Biblical approach dating
Biblical approach dating - photography dating
Part of the result of these collisions is the production of radiocarbon (C, pronounced "c fourteen"), carbon atoms which are chemically the same as stable carbon, but have two extra neutrons.
Instead, the proper title was Mikra (or Miqra, מקרא, meaning "reading" or "that which is read") because the biblical texts were read publicly.
The name Mikra (), meaning "that which is read", is another Hebrew word for the Tanakh.
The books of the Tanakh were passed on by each generation and, according to rabbinic tradition were accompanied by an oral tradition, called the Oral Torah.
The ratio of radiocarbon to stable carbon atoms in the atmosphere has varied in the past.
This is because the amount and strength of cosmic radiation entering the earth's atmosphere has varied over time.
Printed versions (rather than scrolls) of the Torah are often called Chamisha Chumshei Torah (, the books of Isaiah, Jeremiah and Ezekiel and the Twelve Minor Prophets).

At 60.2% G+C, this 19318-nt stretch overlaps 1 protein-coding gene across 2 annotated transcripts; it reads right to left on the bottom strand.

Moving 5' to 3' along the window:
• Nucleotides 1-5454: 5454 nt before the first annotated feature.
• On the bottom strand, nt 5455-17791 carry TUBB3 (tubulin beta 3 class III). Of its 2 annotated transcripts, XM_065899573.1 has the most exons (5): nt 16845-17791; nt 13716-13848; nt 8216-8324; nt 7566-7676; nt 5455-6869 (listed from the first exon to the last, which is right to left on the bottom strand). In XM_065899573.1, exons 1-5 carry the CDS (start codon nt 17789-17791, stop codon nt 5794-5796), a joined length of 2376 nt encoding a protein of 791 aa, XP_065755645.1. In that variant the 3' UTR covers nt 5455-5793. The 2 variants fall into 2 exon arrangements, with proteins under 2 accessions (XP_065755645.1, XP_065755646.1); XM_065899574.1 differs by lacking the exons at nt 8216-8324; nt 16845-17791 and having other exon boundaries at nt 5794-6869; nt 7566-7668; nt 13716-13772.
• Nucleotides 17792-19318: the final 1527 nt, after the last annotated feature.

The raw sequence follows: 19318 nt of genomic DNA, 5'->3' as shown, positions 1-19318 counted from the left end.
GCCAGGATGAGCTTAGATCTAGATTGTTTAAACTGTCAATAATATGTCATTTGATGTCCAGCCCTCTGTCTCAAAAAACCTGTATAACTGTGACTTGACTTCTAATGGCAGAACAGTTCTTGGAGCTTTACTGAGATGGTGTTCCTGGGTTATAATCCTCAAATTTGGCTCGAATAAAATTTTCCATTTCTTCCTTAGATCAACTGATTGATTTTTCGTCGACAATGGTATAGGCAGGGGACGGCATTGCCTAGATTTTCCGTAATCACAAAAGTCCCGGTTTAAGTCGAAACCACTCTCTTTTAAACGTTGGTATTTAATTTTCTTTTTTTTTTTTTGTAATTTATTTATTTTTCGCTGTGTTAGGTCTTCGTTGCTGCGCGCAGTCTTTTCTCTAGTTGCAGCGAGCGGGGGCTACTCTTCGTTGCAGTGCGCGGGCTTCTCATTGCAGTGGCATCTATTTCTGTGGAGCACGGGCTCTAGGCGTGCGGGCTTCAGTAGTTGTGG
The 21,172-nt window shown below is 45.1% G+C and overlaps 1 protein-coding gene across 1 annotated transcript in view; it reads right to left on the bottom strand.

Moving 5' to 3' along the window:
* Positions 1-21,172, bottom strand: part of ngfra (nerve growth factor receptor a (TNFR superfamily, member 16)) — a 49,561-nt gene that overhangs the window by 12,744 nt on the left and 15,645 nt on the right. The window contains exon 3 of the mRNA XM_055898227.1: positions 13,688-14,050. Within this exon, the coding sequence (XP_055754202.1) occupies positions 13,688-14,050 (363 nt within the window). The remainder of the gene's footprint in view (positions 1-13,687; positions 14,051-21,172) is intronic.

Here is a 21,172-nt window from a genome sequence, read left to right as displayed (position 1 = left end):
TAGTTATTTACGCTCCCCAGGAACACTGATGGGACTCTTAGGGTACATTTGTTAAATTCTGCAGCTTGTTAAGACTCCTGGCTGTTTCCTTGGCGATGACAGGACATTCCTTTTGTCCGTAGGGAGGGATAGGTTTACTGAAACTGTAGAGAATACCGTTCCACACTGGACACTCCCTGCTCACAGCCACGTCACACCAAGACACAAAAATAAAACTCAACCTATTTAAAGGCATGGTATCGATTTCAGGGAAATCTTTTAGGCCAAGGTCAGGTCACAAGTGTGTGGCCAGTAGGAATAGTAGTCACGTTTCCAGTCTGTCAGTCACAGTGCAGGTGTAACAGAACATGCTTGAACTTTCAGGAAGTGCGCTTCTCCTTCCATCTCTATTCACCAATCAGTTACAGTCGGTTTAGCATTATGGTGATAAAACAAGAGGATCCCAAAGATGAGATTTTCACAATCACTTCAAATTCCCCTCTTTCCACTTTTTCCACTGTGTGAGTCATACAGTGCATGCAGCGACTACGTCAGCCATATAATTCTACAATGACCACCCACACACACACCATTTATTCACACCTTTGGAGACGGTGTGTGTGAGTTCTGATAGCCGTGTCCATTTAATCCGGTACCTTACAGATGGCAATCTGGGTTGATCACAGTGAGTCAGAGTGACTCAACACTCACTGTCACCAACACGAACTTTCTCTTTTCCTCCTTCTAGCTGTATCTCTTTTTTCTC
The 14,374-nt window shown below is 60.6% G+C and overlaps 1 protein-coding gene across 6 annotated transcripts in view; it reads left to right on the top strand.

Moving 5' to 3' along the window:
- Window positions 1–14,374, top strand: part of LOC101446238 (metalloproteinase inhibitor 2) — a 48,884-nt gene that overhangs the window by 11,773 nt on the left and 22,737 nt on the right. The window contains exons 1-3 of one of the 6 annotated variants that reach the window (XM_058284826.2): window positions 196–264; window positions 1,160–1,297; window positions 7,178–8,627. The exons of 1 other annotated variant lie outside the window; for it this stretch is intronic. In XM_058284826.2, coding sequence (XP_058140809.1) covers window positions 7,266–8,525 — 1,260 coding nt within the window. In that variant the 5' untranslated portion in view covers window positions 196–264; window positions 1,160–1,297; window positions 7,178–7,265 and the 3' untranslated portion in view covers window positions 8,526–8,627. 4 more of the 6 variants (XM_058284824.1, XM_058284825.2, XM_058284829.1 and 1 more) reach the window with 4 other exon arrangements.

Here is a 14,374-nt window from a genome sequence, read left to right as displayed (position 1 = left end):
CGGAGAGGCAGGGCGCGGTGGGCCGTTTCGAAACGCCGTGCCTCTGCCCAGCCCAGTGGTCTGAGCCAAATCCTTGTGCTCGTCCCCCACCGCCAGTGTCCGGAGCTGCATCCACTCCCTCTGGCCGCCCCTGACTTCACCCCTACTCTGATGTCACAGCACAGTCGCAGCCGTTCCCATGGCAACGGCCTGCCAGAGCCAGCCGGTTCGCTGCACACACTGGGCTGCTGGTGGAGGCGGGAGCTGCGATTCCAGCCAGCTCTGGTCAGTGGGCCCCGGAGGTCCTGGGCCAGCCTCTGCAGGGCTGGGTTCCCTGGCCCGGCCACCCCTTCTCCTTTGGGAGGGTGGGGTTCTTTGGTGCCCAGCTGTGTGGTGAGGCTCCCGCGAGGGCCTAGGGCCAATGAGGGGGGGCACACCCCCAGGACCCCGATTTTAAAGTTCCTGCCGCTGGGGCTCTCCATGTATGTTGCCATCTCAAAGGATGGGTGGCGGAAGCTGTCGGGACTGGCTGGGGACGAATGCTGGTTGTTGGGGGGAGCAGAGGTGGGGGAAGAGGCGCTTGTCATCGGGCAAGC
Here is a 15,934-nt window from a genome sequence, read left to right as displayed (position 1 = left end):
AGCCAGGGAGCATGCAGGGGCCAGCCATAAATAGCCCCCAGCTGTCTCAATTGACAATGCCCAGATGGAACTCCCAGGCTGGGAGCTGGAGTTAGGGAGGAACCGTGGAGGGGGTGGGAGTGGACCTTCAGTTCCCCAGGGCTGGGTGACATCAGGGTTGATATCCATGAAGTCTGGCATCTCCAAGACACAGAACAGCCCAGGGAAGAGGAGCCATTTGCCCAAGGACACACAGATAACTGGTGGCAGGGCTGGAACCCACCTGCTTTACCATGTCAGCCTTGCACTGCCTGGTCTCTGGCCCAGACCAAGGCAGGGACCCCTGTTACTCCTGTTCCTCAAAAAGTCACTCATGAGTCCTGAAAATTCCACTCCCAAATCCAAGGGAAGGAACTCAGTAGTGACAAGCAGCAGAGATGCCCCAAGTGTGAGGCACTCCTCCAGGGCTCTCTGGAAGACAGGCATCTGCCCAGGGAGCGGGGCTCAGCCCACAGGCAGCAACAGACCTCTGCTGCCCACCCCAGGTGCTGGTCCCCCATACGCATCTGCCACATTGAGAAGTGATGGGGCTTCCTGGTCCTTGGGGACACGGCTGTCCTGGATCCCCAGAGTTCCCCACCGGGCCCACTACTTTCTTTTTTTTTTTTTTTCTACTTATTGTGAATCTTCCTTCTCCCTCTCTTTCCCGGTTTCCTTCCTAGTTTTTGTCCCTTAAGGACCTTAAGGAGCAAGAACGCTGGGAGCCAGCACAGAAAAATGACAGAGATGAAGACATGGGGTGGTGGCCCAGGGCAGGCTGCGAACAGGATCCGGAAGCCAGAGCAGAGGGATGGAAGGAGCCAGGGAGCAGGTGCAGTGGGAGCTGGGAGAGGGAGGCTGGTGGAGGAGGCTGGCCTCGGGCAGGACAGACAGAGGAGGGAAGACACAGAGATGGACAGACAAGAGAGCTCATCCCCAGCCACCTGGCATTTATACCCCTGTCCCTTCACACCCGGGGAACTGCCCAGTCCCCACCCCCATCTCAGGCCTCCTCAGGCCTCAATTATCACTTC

This division includes the books which cover the time from the entrance of the Israelites into the Land of Israel until the Babylonian captivity of Judah (the "period of prophecy").
(This, in turn, is caused by variations in the magnetic fields of the earth and sun, for example.) Although the ratio of radiocarbon to stable carbon in the atmosphere has varied over time, it is quite uniform around the globe at any given time because the atmosphere mixes very quickly and constantly.
Plants obtain all their carbon atoms from the atmosphere.
When an organism dies (whether plant or animal) its intake of carbon atoms ceases.
The starting ratio of radiocarbon to stable carbon is locked in at that point. The purpose in each of these methods is to determine the ratio of radiocarbon to stable carbon in the sample.
The foregoing article was primarily based on a discussion of radiocarbon dating found in The Biblical Chronologist Volume 5, Number 1.